Adding to family's grief, death certificate says son's life ended a month before his heart stopped

The death certificate for 10-year-old Jayden Auyeung, whose family went to court last month to challenge Children’s Hospital of Philadelphia over its efforts to take him off life support, lists the day he died as May 15, when physicians found that he was brain dead. Yet his grieving family says his heart did not stop beating until Saturday.

“They put down May 15 when they pronounced him brain dead, when it should be June 16, 2018,” said Linda Pham, the boy’s aunt. “That does not make sense to us.”

The family had hoped to move the boy from CHOP to a long-term care facility or even take him back home to New Jersey, but was not able to find another place for him.

The official cause of death was hypoxic ischemic encephalopathy, cardiopulmonary arrest, and respiratory failure, the boy’s aunt said.

“He fought until Saturday and then he could not do it anymore,” said Pham, of Edison, N.J.

On May 4, Jayden, who suffered from a genetic motor neuron disease, couldn’t breathe after a mucus plug developed in his throat while he was at home. He was initially taken to  Robert Wood Johnson Hospital in New Brunswick, N.J., where he was placed on life support. Two days later he was transferred to CHOP, which had treated him for years. Physicians there declared the boy brain dead and asked the family to remove all life support on May 16, the child’s 10th birthday.

Pennsylvania allows a physician to declare a patient legally dead if either heart or brain function has completely and irreversibly stopped. Lawmakers in New Jersey have enacted a religious exemption. If a patient’s faith dictates that life persists so long as the heart is beating, then brain death alone is not sufficient for a legal declaration of death.

Jayden’s mother, Anna, is Buddhist and his father, Jonathan, is Catholic.

CHOP declined to comment, citing patient privacy laws.

Pham said that in the last few weeks Jayden had begun to move in response to his father’s voice, though doctors told the family what they were seeing was involuntary movement.

A viewing will be held on Friday at St. Helena Roman Catholic Church in Edison, with the funeral on Saturday, Pham said.

Jayden’s parents are taking it “day by day,” she said.

Jayden’s blood pressure had been falling for about five days before his heart gave out and there was blood in his stool. A neurologist the family brought in from out of state said he needed a blood transfusion and fluids but the hospital did not provide those for Jayden, Pham said.

Arthur Caplan, a New York University bioethicist, said CHOP’s decision on the death certificate is understandable.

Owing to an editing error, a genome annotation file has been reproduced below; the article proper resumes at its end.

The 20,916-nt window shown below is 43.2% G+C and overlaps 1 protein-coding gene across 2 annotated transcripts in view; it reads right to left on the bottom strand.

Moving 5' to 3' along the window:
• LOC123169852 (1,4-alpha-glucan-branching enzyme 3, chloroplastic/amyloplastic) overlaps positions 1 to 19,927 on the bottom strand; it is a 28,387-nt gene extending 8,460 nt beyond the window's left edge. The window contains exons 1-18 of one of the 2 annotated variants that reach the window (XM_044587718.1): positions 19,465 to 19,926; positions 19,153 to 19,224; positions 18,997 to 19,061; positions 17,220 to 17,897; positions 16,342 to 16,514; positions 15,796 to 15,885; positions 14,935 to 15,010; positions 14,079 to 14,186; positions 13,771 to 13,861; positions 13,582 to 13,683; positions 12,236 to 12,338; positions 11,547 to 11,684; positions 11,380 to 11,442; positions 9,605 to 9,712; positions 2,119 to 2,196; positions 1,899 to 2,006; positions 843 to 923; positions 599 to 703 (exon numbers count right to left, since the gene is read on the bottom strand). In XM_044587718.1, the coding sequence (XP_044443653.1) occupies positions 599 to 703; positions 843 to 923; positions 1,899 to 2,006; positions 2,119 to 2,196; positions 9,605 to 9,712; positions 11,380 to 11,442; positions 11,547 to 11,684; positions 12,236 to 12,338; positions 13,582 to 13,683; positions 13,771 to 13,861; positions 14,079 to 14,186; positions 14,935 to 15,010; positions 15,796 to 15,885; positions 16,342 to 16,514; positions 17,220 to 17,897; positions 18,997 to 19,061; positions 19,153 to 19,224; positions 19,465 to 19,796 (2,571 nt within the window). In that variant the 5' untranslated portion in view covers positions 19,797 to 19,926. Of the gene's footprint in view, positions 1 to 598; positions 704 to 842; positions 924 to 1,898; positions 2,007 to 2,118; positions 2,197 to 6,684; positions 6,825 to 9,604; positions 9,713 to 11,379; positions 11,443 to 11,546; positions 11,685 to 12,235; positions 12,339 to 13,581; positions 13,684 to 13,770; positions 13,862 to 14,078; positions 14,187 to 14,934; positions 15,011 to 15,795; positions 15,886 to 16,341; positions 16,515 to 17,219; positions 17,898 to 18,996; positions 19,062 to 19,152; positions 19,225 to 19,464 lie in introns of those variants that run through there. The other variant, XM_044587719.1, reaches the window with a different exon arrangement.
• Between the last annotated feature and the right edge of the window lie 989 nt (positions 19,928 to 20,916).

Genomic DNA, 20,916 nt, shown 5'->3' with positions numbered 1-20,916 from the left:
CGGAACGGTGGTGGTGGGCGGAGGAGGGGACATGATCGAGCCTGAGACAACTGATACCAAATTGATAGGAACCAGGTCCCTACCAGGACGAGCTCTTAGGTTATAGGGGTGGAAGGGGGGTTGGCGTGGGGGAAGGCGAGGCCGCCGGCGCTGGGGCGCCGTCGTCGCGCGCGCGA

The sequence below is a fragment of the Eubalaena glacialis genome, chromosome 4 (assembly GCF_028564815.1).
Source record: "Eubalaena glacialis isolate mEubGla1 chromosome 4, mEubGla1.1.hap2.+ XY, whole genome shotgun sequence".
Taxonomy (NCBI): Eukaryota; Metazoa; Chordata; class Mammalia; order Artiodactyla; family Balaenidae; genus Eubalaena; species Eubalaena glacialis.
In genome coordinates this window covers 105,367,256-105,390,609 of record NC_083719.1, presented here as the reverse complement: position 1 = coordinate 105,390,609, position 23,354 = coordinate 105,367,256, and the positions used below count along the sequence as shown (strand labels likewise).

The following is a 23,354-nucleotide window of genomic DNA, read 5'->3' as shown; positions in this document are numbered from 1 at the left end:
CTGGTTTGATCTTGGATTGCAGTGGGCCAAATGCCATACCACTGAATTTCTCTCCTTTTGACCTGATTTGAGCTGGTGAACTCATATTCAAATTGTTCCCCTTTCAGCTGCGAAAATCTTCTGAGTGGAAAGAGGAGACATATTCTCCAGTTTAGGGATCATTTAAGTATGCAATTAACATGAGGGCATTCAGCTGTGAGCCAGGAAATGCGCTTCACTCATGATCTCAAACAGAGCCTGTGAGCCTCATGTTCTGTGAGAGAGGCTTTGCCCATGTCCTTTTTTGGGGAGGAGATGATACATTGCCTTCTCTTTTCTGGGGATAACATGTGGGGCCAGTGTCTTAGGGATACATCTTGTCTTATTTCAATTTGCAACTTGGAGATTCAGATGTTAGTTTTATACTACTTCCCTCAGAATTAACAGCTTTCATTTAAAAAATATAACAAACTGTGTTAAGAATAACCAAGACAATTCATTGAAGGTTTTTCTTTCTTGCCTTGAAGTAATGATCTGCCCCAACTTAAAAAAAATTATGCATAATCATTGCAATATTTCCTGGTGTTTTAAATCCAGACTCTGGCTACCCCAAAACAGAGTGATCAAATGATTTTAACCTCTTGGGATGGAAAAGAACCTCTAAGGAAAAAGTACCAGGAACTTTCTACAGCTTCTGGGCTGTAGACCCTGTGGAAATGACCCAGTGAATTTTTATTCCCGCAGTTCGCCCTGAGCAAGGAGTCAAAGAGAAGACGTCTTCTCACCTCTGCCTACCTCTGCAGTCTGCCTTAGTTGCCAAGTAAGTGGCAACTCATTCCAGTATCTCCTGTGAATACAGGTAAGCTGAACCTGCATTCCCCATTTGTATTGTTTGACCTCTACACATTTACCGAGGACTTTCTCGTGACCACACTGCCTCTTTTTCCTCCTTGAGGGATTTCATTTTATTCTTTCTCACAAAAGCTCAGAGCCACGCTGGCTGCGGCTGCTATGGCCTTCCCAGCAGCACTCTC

“There is judgment involved, however for legal reasons when a hospital believed the person is dead, that is the date that goes on the certificate,” Caplan said. There can be some discretion such as when a family is on the way to say goodbye, but that is usually a matter of hours, not weeks. It can sometimes be psychologically easier for a family to see a loved one in the hospital rather than the morgue, and doctors and nurses are sensitive to that, he said.

“Brain death is death,” he said. “Even though there can be fights once death has occurred, it does not change the fact doctors believe the person to be dead.”

CHOP physicians have also declared Areen Chakrabarti, 14, brain dead after he suffered severe brain damage from smoke inhalation on April 14, when the family’s Bordentown home caught fire. Areen, who is on the autism spectrum, became confused and ran upstairs rather than outside.  He has been on a ventilator since the fire.

Areen’s case is still pending in court.

On Monday the Superior Court issued an order that could have made it possible to remove Areen from the life-extending technologies at 5 p.m. on Wednesday. But the family filed an emergency stay with the Supreme Court of Pennsylvania, and it was granted on Tuesday afternoon, said Christopher F. Bagnato, lawyer for both families.

“The fight goes on,” he said. “I don’t know how long. I tell the family, you take it one day at a time.”

Long-term care facilities will not accept Areen without a tracheostomy, a surgery that would create an air passage in the neck, but CHOP will not perform it, according to Bagnato.

“Areen has lost 22 pounds in 21 days,” said Rumpa Banerjee, the boy’s mother. She, like Jayden’s aunt, complained that CHOP hasn’t done enough to actively treat her son.

Areen’s family is attempting to find a facility abroad — possibly Costa Rica, Italy or Guatemala — that will take him and perform the tracheotomy, she said, though he would have to go by ship since he cannot fly.

All of the family’s paperwork including passports and birth certificates were lost in the fire, so she is getting new travel documents.

“I will try to deal with the impossible to keep him safe,” she said. “God will help me, too.”